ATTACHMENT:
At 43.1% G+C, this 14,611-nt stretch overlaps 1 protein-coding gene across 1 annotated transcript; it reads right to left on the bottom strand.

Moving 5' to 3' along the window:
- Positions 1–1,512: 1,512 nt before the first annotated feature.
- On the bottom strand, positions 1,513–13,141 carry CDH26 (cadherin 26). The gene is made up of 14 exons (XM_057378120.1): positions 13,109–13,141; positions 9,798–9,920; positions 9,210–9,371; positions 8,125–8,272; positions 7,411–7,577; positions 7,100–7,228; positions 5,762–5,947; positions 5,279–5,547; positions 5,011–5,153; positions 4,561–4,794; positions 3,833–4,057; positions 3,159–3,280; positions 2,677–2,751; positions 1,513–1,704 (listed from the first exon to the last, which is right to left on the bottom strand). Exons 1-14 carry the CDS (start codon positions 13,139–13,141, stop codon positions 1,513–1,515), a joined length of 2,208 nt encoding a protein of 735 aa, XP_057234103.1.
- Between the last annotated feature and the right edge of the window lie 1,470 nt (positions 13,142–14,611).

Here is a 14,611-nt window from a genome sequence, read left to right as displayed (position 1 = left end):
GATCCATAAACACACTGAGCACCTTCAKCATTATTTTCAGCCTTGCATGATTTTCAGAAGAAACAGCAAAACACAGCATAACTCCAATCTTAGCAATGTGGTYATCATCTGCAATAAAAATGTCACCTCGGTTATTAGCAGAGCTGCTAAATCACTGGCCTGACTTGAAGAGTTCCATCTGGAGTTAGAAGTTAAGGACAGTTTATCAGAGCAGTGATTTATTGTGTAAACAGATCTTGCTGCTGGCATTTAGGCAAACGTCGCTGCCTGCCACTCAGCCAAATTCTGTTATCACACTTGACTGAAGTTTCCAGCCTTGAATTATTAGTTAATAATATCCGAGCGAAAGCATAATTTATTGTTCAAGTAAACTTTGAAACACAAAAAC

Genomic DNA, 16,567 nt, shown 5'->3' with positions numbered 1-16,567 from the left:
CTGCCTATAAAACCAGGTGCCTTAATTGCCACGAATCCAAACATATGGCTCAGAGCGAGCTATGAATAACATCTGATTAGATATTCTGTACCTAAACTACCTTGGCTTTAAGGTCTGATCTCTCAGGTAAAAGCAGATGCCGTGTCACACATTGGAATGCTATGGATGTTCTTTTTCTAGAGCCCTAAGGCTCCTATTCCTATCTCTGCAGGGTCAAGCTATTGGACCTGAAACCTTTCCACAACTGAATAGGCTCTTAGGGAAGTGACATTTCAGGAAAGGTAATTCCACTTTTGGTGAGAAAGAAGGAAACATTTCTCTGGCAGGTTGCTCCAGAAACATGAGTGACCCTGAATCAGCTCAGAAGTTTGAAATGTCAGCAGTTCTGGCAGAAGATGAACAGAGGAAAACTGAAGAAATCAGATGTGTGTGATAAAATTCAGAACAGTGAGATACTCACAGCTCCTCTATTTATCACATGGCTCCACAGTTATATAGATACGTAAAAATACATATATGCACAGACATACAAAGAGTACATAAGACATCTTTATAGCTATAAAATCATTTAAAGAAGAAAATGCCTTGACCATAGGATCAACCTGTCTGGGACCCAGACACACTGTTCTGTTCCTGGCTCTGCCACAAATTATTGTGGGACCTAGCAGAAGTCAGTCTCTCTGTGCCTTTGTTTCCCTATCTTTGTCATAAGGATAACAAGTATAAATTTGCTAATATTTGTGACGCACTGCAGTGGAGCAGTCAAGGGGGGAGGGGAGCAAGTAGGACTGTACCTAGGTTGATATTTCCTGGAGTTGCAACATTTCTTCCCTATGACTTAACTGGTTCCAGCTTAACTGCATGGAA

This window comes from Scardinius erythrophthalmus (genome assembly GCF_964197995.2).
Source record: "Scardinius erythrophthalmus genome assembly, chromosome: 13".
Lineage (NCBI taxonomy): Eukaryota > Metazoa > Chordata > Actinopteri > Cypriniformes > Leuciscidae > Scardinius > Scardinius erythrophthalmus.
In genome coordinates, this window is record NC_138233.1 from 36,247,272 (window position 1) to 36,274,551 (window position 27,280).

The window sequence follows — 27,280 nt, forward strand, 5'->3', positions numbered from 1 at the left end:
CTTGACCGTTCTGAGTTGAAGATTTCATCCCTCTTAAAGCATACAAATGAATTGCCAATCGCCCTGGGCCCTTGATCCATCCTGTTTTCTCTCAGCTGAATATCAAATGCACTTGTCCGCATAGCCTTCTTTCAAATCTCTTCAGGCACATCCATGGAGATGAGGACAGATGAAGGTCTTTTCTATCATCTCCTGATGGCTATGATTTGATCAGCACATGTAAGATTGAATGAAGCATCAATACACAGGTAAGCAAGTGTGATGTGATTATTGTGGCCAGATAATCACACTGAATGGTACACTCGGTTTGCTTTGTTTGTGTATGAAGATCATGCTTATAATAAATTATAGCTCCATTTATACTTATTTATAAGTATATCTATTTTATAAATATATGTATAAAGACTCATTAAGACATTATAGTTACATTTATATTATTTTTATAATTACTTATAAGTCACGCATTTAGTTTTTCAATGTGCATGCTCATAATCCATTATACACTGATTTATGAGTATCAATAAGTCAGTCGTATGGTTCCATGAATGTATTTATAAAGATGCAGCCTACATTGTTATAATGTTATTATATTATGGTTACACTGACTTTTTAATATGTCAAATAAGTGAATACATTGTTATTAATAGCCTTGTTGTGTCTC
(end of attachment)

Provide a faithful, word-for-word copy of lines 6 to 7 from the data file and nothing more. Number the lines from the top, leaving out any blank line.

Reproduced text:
Here is a 14,611-nt window from a genome sequence, read left to right as displayed (position 1 = left end):
GATCCATAAACACACTGAGCACCTTCAKCATTATTTTCAGCCTTGCATGATTTTCAGAAGAAACAGCAAAACACAGCATAACTCCAATCTTAGCAATGTGGTYATCATCTGCAATAAAAATGTCACCTCGGTTATTAGCAGAGCTGCTAAATCACTGGCCTGACTTGAAGAGTTCCATCTGGAGTTAGAAGTTAAGGACAGTTTATCAGAGCAGTGATTTATTGTGTAAACAGATCTTGCTGCTGGCATTTAGGCAAACGTCGCTGCCTGCCACTCAGCCAAATTCTGTTATCACACTTGACTGAAGTTTCCAGCCTTGAATTATTAGTTAATAATATCCGAGCGAAAGCATAATTTATTGTTCAAGTAAACTTTGAAACACAAAAAC